Lizzy, as she is better known, was among 40 centenarian nursing home residents who yesterday received special commemorative certificates from Nursing Homes Ireland to mark them being 100 years of age or older.
Lizzy celebrated her 106th birthday just last week, on June 23, in the company of relatives and friends in Ailesbury Nursing Home in Sandymount, Dublin.
She indulged in a glass of sherry and some strawberry sponge cake.
However, the coffee bean received special mention when she received her certificate yesterday from Minister for Older People Helen McEntee.
Asked the secret of her longevity, Lizzy said: “Plenty of fresh air, good food, and an 11am coffee to set me up for the day.”
The redoubtable Dubliner was born not too far away from her current abode on St Mary’s Rd, Ballsbridge on June 23, 1910.
The eldest of four children, at 16 years of age, Lizzy attended a commercial school and after studying for two years went to work at Cartan O’Meara & Kieran Solicitors. She worked her way up to head of department and remained with the firm until she retired at 75 years of age — 31 years ago.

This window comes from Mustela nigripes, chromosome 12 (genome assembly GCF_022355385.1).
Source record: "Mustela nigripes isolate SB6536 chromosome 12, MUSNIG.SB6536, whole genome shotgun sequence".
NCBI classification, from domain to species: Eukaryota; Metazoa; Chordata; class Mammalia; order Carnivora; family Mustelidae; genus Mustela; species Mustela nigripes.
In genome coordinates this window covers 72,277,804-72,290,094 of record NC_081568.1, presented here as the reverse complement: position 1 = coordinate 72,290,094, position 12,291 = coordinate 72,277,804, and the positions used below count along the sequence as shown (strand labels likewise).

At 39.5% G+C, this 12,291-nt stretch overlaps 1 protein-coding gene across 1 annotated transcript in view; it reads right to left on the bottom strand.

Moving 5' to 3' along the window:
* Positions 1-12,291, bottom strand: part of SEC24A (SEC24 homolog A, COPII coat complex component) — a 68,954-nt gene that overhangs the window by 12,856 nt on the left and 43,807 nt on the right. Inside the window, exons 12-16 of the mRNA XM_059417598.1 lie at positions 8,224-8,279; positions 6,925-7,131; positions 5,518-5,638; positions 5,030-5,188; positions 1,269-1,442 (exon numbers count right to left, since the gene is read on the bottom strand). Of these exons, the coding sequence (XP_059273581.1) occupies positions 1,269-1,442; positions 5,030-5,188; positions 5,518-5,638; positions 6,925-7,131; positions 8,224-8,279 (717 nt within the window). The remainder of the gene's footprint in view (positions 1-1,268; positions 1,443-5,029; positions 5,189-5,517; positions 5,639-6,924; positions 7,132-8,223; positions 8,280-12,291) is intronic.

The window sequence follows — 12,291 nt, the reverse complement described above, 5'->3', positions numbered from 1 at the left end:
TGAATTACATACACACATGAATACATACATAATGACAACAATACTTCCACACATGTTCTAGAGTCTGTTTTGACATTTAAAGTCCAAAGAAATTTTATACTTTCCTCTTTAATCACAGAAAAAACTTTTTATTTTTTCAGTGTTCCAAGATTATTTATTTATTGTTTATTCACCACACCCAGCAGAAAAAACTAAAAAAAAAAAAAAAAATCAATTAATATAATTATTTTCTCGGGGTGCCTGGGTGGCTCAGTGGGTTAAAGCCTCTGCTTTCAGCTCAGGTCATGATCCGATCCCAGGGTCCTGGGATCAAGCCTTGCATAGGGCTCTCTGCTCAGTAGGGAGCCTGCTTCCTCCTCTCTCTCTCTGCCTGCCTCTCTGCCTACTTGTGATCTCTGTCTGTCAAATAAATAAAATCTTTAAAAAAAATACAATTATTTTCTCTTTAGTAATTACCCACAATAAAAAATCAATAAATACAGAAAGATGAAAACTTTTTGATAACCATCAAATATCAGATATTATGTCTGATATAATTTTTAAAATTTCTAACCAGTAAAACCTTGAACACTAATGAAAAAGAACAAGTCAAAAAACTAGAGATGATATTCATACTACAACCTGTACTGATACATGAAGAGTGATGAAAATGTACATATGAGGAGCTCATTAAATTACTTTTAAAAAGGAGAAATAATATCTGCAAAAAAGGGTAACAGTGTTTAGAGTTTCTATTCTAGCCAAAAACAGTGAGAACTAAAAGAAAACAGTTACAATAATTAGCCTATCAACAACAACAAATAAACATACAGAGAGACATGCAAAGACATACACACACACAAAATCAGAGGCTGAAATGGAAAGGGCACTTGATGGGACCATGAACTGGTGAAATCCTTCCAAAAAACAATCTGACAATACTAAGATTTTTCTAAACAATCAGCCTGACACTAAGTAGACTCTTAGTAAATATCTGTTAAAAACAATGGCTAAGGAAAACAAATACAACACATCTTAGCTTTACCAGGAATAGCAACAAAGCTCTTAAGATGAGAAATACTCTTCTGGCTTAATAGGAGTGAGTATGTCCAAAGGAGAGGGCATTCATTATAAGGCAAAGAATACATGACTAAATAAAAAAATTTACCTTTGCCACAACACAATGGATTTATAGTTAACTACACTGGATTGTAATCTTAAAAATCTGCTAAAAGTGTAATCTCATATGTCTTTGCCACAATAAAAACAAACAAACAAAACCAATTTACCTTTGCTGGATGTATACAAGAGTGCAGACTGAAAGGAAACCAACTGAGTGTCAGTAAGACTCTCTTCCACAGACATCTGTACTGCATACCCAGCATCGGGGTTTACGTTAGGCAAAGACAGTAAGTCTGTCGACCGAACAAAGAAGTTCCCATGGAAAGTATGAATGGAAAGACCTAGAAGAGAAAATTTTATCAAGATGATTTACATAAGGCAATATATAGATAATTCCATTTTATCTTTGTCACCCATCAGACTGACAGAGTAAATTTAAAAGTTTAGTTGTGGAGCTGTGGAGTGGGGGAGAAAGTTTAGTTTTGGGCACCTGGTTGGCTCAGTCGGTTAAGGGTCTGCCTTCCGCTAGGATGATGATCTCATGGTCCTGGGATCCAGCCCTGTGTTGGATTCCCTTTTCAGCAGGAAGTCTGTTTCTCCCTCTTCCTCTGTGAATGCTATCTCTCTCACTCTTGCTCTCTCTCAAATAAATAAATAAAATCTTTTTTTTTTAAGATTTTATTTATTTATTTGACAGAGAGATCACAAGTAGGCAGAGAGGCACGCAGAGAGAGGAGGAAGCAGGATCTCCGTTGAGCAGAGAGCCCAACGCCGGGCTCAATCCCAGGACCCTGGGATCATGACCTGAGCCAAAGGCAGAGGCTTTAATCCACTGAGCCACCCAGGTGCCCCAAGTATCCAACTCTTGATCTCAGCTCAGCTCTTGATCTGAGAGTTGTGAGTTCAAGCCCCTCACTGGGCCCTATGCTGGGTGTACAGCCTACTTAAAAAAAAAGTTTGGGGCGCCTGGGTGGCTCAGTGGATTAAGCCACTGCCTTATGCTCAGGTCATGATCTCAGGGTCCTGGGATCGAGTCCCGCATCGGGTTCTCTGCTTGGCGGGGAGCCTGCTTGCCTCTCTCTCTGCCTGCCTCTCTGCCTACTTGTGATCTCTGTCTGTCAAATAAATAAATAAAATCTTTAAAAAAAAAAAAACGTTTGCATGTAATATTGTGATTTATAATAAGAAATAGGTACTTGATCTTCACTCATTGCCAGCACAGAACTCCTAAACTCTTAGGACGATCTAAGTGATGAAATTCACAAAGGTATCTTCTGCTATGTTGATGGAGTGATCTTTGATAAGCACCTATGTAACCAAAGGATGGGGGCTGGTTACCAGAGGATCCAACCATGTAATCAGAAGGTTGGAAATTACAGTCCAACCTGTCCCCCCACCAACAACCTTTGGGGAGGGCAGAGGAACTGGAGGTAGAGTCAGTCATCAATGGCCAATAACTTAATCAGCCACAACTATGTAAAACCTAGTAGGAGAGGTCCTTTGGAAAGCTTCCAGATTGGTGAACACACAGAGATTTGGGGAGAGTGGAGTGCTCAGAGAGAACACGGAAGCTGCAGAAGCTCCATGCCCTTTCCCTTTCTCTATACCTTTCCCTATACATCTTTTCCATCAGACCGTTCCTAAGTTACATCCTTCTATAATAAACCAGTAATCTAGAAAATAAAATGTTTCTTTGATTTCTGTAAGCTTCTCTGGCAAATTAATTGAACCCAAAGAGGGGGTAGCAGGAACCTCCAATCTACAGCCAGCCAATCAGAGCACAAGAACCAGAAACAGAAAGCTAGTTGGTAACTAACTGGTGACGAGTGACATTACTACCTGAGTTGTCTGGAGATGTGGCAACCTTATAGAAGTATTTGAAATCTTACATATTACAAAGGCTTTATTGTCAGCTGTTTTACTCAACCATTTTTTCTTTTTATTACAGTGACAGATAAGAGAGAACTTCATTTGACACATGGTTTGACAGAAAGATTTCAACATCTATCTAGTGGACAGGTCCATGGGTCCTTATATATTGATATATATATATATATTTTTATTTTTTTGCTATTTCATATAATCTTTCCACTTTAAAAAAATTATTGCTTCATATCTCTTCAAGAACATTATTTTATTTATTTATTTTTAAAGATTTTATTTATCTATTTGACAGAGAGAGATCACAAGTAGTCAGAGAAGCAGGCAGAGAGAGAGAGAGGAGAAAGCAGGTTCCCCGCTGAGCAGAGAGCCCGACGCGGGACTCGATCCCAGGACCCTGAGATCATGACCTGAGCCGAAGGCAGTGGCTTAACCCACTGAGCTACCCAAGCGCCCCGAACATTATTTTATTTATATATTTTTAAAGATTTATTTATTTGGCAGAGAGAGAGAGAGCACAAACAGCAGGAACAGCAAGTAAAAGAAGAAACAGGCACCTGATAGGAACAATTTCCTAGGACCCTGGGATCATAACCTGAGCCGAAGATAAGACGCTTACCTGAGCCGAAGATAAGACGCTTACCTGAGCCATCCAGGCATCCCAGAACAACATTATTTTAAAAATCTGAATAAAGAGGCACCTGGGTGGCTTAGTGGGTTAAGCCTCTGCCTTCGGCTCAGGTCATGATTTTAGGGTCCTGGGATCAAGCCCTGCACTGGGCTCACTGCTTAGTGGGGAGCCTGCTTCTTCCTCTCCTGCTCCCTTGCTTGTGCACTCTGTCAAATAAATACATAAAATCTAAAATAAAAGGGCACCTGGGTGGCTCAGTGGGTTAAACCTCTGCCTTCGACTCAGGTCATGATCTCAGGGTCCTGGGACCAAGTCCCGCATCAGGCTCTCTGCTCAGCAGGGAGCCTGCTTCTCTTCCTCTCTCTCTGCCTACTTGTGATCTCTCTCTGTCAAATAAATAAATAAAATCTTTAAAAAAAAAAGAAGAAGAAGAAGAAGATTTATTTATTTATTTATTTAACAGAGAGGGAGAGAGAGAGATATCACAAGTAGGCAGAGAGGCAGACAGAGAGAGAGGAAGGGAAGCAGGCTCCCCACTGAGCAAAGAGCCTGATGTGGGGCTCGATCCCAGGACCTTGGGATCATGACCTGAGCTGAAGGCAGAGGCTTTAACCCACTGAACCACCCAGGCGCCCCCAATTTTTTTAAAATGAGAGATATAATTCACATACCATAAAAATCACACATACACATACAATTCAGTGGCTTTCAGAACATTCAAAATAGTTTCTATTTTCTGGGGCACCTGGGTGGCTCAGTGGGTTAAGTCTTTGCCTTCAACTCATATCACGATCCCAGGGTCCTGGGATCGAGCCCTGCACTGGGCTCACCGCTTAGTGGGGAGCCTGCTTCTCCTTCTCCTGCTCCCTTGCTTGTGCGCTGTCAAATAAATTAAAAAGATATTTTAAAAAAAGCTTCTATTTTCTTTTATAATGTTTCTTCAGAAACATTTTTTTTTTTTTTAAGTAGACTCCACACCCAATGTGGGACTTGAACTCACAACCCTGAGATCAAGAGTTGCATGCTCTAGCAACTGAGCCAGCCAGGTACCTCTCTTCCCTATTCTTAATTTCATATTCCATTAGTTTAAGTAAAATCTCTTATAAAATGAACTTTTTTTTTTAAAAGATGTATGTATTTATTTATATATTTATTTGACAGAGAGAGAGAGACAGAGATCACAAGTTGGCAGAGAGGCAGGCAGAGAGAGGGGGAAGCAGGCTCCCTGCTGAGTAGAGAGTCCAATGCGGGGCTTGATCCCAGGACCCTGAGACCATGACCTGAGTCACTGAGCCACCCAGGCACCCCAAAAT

In what could be words to live by, Lizzy said: “I’ve had a very even existence and got the balance right in my life. I try not to stress and worry unduly. I worked nice and quietly in an enjoyable job and have lived a calm life.”
Lizzy, who never married, shared a room at Ailesbury with her sister Margaret between 2004 and 2006, and still has strong memories of 1916.
She recalls a young girl, the daughter of a solicitor, moving about near a window on Mespil Rd wearing a green cardigan that attracted a soldier and who was shot dead. “The gunmen were everywhere and all too ready to shoot,” she said.
As part of its Nursing Homes Week celebrations, Nursing Homes Ireland is presenting residents aged 100 and over with their certificates in what is a year of commemoration.
The certs feature a copy of the 1916 Proclamation, a commendation for reaching 100, and the following quote from Pádraig Pearse: “There are in every generation those who make it with joy and laughter and these are the salt of the generations.”
Let’s skip the salt — pass the coffee.